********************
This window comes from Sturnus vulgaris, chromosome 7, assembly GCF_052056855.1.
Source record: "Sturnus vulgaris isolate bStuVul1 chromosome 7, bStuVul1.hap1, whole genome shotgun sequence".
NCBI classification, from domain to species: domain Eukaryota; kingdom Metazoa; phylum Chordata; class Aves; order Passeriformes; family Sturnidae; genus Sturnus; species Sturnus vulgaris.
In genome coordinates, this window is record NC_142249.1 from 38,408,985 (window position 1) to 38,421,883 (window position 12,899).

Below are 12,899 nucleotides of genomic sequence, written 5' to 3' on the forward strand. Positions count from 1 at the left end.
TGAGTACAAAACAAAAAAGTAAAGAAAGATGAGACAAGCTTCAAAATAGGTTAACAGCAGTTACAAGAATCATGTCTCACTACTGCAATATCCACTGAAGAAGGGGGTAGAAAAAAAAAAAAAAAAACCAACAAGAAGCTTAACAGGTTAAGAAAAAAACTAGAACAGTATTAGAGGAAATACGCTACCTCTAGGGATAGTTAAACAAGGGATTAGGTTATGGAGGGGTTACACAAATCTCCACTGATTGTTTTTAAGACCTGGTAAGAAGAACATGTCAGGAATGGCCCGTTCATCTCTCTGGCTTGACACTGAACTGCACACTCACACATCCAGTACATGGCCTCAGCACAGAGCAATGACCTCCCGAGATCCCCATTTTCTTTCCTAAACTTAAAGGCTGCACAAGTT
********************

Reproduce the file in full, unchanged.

This window comes from Sturnus vulgaris, chromosome 7, assembly GCF_052056855.1.
Source record: "Sturnus vulgaris isolate bStuVul1 chromosome 7, bStuVul1.hap1, whole genome shotgun sequence".
NCBI classification, from domain to species: domain Eukaryota; kingdom Metazoa; phylum Chordata; class Aves; order Passeriformes; family Sturnidae; genus Sturnus; species Sturnus vulgaris.
In genome coordinates, this window is record NC_142249.1 from 38,408,985 (window position 1) to 38,421,883 (window position 12,899).

Below are 12,899 nucleotides of genomic sequence, written 5' to 3' on the forward strand. Positions count from 1 at the left end.
TGAGTACAAAACAAAAAAGTAAAGAAAGATGAGACAAGCTTCAAAATAGGTTAACAGCAGTTACAAGAATCATGTCTCACTACTGCAATATCCACTGAAGAAGGGGGTAGAAAAAAAAAAAAAAAAACCAACAAGAAGCTTAACAGGTTAAGAAAAAAACTAGAACAGTATTAGAGGAAATACGCTACCTCTAGGGATAGTTAAACAAGGGATTAGGTTATGGAGGGGTTACACAAATCTCCACTGATTGTTTTTAAGACCTGGTAAGAAGAACATGTCAGGAATGGCCCGTTCATCTCTCTGGCTTGACACTGAACTGCACACTCACACATCCAGTACATGGCCTCAGCACAGAGCAATGACCTCCCGAGATCCCCATTTTCTTTCCTAAACTTAAAGGCTGCACAAGTT